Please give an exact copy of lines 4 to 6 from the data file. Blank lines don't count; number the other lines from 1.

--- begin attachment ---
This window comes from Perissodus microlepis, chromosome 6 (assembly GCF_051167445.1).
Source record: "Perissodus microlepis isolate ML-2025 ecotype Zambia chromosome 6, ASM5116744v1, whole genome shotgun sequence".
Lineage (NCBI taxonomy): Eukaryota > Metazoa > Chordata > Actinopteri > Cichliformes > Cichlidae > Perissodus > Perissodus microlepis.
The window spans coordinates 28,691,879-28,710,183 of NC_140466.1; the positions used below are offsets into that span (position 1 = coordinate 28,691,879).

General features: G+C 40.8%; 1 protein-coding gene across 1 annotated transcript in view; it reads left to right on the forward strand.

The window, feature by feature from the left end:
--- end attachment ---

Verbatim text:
The window spans coordinates 28,691,879-28,710,183 of NC_140466.1; the positions used below are offsets into that span (position 1 = coordinate 28,691,879).

General features: G+C 40.8%; 1 protein-coding gene across 1 annotated transcript in view; it reads left to right on the forward strand.

The window, feature by feature from the left end: